Evidence points to diverse risk factors associated with small- (SGA) and large-for-gestational-age (LGA) births. A more comprehensive understanding of these factors is imperative, especially in vulnerable populations.
To estimate the occurrence of and sociodemographic factors associated with SGA and LGA births in poor and extremely poor populations of Brazil.
The study population consisted of women of reproductive age (14–49 y), whose last child was born between 2012 and 2015. INTERGROWTH 21st consortium criteria were used to classify weight for gestational age according to sex. Multinomial logistic regression modeling was performed to investigate associations of interest.
Of 5,521,517 live births analyzed, SGA and LGA corresponded to 7.8% and 17.1%, respectively. Multivariate analysis revealed greater odds of SGA in children born to women who self-reported as black (OR: 1.21; 95% CI: 1.19, 1.22), mixed-race (parda) (OR: 1.08; 95% CI: 1.07, 1.09), or indigenous (OR: 1.11; 95% CI: 1.06, 1.15), were unmarried (OR: 1.08; 95% CI: 1.07, 1.08), illiterate (OR: 1.47; 95% CI: 1.42, 1.52), did not receive prenatal care (OR: 1.57; 95% CI: 1.53, 1.60), or were aged 14–20 y (OR: 1.21; 95% CI: 1.20, 1.22) or 35–49 y (OR: 1.12; 95% CI: 1.10, 1.13). Considering LGA children, higher odds were found in infants born to women living in households with ≥3 inadequate housing conditions (OR: 1.11; 95% CI: 1.10, 1.12), in indigenous women (OR: 1.22; 95% CI: 1.19, 1.25), those who had 1–3 y of schooling (OR: 1.18; 95% CI: 1.17, 1.19), 1–3 prenatal visits (OR: 1.16; CI 95%: 1.14, 1.17), or were older (OR: 1.26; 95% CI: 1.25, 1.27).
In poorer Brazilian populations, socioeconomic, racial, and maternal characteristics are consistently associated with the occurrence of SGA births, but remain less clearly linked to the occurrence of LGA births.
Anastrepha fraterculus (Wiedemann), Ceratitis capitata (Wiedemann), and Drosophila suzukii (Matsumura) are the main fruit pests in Brazil. Here, we evaluated the susceptibility of Brazilian populations of A. fraterculus, C. capitata, and D. suzukii to selected insecticides. In ingestion bioassays, adults from a laboratory susceptible population of each species were exposed to five different modes of action of insecticide. Then, field populations of each species were exposed to the diagnostic concentrations to evaluate possible changes in susceptibility. Our findings indicate that lambda-cyhalothrin, malathion, and spinosad had similar levels of toxicity against a susceptible laboratory population of A. fraterculus, with LC50 values of 6.34, 6.54, and 8.76 µg a.i./ml, respectively. Ceratitis capitata had similar susceptibilities to spinosad (1.30 µg a.i./ml), spinetoram (2.76 µg a.i./ml), and malathion (7.10 µg a.i./ml), but a lower susceptibility to lambda-cyhalothrin (76.55 µg a.i./ml). For D. suzukii, the LC50 values of deltamethrin (0.67 µg a.i./ml), malathion (3.30 µg a.i./mL), spinosad (4.16 µg a.i./ml), and spinetoram (4.75 µg a.i./ml) were lower than for abamectin (15.02 µg a.i./ml), acetamiprid (39.38 a.i./ml), and thiamethoxam (70.15 µg a.i./ml). The diagnostic concentrations, based on LC99 values of the insecticides, caused more than 99% mortality for most field populations of each species. For lambda-cyhalothrin the populations RS-1 (A. fraterculus) and SC (C. capitata) showed approximately 10% of live insects. These differences represent the natural variation in population susceptibility and not due to insecticide selection pressure. The diagnostic concentrations defined here should be used in future resistance monitoring programs in Brazil.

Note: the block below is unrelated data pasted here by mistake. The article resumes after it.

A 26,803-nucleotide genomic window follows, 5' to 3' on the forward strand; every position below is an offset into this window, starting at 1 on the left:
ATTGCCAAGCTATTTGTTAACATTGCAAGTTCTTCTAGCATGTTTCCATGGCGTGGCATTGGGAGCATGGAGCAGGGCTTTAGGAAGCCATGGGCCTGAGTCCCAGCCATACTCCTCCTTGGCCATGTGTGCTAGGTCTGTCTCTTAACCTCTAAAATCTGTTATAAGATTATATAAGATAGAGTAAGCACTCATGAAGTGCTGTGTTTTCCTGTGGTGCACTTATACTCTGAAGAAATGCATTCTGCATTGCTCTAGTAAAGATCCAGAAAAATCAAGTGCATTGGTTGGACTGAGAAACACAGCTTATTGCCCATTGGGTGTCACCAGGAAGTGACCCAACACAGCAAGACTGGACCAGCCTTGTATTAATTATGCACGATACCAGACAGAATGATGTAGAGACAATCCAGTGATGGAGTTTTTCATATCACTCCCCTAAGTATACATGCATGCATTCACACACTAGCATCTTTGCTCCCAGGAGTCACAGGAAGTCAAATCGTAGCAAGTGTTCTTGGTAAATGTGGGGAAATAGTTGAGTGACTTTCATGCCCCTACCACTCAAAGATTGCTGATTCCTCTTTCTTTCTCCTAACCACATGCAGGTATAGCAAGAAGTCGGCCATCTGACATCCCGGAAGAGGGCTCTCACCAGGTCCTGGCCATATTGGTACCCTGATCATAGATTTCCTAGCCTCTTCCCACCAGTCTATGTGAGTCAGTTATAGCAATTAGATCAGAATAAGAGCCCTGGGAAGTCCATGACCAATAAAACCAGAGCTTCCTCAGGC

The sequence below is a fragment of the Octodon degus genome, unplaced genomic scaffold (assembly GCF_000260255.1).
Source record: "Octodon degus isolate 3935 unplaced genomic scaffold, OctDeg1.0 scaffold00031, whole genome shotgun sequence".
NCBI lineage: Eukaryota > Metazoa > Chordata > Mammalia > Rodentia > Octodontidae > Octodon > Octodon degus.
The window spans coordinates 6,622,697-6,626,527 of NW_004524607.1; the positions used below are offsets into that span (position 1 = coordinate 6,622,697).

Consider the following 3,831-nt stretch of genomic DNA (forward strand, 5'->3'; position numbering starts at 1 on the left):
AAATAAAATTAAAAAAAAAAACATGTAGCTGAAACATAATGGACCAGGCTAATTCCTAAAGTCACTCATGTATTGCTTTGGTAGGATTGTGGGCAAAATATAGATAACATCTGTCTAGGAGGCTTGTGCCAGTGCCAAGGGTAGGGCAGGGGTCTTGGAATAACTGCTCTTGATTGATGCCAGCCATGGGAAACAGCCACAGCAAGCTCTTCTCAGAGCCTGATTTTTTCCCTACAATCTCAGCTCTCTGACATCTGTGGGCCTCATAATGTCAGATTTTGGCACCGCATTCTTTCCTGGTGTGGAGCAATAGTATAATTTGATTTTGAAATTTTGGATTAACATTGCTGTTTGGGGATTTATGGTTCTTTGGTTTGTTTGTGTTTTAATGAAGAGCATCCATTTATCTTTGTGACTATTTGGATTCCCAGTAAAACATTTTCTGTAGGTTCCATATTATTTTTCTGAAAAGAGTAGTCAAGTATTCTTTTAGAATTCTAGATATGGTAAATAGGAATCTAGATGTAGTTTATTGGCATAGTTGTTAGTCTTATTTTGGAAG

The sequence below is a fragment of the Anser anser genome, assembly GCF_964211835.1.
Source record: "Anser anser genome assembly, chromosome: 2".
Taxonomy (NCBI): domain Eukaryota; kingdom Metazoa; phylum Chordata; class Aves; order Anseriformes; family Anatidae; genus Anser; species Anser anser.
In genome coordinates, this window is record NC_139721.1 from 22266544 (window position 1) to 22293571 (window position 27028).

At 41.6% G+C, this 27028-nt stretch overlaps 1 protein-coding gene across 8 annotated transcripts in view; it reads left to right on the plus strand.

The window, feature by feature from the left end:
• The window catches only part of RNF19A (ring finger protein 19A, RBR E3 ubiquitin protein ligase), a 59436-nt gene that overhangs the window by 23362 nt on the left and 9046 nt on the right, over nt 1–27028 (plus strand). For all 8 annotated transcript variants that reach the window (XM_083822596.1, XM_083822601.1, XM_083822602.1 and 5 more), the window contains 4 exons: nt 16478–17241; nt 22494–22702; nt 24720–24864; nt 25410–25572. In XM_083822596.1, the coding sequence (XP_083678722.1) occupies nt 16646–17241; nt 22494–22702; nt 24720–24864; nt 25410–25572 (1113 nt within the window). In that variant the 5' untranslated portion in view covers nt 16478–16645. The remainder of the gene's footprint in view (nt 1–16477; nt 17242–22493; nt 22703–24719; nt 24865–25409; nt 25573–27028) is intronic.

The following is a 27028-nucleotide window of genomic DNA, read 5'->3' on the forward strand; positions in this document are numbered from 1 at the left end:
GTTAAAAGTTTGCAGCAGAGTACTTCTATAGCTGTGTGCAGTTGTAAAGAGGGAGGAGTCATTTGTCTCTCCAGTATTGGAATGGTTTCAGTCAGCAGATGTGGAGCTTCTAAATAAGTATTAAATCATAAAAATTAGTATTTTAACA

Abstract: The Spiny Red Lobster has an important commercial role in Brazil. However, a downward trend in the production of lobsters due to overfishing has been observed and there is also a devaluation of the product in the international market due to the instability in the size pattern of lobsters commercialized. Here in Brazil we detected two issues regarding the Spiny Red Lobster: (1) According to recent studies, there are genetic and morphological differences between Caribbean and Brazilian populations, which may be considered different species and; (2) Current legislation, such as seasonal closures, does not consider the multiple probable stocks of the species, which have direct implications in management and conservation. Thus, the recognition of the Spiny Red Lobster from Brazil as Panulirus meripurpuratus and investments on population and biological research are essential to improve its management considering regional stock differences.